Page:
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Henry Stuart Foote (February 28, 1804 – May 20, 1880) was a United States Senator from Mississippi
Mississippi
from 1847 to 1852 and elected on a Unionist ticket as Governor of Mississippi
Governor of Mississippi
from 1852 to 1854. His strong leadership on the Senate floor helped secure passage of the Compromise of 1850, which for a time averted a civil war in the United States. A practicing attorney, he published two memoirs related to the American Civil War
American Civil War
years, as well as a book on Texas
Texas
prior to its annexation, and a postwar book on the legal profession and courts in the South.

Contents

1 Biography

1.1 Early life 1.2 Career 1.3 American Civil War 1.4 Personal life 1.5 Death

2 Bibliography 3 Footnotes 4 Further reading 5 External links

Biography[edit] Early life[edit] Henry S. Foote
Henry S. Foote
was born on February 28, 1804 in Fauquier County, Virginia.[1] He was the son of Richard Helm Foote and Catherine (Stuart) Foote. He pursued classical studies in 1819 and graduated from Washington College (now Washington and Lee University). He later studied the Law and was admitted to the bar in 1823. Career[edit] In 1825, he moved to Alabama, where he began his law practice in Tuscumbia.[1] Meanwhile, he also established a newspaper. He became a co-founder and trustee of LaGrange College, later known as the University of North Alabama. Shortly after, he moved to Mississippi, where he practiced law in the state capital, Jackson, and in the river towns of Natchez, Vicksburg, and Raymond, which were centers of business associated with the cotton and slave trades.[1] He also visited the state of Texas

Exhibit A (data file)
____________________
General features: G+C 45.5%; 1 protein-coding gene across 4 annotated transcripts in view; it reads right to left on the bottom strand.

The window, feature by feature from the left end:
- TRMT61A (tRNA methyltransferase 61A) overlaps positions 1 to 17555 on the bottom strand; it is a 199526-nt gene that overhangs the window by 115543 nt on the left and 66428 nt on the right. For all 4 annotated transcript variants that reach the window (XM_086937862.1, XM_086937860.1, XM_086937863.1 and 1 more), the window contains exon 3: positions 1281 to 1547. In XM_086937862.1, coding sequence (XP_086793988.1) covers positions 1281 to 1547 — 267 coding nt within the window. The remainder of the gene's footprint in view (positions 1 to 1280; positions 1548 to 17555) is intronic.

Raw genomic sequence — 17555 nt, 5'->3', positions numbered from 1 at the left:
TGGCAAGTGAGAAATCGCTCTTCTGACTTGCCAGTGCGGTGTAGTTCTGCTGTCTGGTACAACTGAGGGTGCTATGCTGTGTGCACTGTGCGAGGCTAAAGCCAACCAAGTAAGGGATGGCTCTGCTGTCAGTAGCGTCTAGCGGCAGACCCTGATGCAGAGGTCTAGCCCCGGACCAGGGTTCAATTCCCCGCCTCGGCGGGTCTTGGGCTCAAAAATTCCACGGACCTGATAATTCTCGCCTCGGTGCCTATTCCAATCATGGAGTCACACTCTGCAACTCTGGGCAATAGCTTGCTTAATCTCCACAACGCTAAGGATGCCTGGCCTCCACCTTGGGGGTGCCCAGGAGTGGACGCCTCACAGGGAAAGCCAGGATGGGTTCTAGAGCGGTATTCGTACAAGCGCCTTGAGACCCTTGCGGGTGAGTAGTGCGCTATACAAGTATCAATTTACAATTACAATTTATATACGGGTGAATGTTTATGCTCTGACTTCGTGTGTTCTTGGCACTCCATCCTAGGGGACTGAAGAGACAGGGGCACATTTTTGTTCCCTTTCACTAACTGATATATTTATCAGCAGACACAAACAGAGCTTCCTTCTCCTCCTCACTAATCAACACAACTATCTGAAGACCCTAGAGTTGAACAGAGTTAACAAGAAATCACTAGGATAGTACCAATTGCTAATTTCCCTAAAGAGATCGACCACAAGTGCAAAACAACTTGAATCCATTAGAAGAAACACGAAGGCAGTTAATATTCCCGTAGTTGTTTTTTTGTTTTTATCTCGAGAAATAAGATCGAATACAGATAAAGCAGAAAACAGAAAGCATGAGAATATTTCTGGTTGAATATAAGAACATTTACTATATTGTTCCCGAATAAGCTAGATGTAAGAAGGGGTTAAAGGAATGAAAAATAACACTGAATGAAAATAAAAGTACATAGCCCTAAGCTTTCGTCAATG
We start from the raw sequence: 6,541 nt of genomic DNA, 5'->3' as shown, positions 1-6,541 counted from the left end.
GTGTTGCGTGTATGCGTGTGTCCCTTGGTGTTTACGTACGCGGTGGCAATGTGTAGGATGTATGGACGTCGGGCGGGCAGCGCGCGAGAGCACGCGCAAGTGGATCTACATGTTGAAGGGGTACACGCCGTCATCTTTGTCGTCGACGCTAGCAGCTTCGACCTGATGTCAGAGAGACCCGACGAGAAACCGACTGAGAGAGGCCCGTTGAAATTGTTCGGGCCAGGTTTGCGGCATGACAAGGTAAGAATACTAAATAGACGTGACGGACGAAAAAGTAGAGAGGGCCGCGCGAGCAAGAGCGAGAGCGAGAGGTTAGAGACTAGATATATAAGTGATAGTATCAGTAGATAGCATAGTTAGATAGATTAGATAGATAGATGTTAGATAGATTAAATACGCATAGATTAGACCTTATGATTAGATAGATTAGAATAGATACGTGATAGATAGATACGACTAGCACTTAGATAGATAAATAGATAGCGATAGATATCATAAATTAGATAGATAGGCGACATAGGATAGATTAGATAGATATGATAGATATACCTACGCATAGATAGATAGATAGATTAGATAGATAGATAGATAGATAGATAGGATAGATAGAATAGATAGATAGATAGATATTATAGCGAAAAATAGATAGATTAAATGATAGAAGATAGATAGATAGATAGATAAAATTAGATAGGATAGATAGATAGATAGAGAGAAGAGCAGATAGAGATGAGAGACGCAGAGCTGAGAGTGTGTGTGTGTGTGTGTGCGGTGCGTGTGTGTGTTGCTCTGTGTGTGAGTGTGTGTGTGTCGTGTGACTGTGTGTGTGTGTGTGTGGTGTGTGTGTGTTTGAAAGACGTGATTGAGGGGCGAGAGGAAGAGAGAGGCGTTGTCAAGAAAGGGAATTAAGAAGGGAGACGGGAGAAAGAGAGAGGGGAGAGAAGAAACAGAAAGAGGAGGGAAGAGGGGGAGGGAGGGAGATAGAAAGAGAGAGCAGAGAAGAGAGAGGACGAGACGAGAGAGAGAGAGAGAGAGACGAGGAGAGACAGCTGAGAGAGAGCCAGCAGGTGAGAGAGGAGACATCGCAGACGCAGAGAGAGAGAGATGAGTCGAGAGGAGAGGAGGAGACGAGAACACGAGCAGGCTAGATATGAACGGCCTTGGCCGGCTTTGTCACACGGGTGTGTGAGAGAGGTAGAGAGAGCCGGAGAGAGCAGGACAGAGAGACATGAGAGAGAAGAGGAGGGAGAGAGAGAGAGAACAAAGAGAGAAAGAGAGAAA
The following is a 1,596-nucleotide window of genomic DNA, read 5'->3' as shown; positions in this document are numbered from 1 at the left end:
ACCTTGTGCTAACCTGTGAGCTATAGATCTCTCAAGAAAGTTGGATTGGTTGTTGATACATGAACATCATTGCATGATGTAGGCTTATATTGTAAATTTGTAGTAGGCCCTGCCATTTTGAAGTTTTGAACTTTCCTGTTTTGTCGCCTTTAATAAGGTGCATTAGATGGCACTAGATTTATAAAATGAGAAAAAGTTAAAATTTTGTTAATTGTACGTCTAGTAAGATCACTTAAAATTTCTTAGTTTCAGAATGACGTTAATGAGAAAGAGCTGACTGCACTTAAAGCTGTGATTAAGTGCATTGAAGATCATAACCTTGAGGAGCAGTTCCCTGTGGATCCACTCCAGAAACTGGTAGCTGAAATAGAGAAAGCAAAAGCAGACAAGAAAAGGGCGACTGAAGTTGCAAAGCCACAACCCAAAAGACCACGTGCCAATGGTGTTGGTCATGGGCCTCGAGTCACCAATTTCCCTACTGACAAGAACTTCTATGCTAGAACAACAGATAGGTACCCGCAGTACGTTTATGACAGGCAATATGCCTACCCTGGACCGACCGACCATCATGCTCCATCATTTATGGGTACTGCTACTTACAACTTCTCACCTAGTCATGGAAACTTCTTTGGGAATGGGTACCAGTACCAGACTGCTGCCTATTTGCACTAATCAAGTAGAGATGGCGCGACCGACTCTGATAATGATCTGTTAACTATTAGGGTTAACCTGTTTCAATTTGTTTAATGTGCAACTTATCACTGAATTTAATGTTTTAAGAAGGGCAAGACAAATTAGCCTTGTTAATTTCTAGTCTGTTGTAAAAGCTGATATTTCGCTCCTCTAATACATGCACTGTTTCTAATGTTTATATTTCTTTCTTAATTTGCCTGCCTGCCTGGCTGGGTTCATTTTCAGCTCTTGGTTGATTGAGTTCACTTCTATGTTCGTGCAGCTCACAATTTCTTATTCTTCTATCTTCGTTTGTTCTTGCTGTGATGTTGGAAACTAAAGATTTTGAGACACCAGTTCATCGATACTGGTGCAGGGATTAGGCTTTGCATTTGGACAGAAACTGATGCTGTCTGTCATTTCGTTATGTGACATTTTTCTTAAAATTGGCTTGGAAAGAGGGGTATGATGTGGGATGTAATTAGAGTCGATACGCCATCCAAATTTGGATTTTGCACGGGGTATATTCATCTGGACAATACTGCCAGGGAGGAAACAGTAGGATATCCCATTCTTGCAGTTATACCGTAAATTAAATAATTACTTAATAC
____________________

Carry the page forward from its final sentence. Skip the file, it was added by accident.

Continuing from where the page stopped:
Texas
and wrote a two-volume book about it.[citation needed] He was elected by the Mississippi
Mississippi
legislature as a Democrat to the United States Senate, where he played a key role in securing the Compromise of 1850. During Senate debates over the projected compromise resolutions, Thomas Hart Benton refused to support the compromise and became enraged by Foote's verbal attacks. According to the historian James Coleman, during heated Senate debates over the projected compromise resolutions, Foote drew a pistol on Benton[2] after Benton charged him.[3] Other members wrestled Foote to the floor; they took the gun away and locked it in a drawer. The incident created an uproar that prompted an investigation by a Senate committee.[2] Foote served in the Senate from March 4, 1847, until January 8, 1852, when he resigned to become governor after defeating Jefferson Davis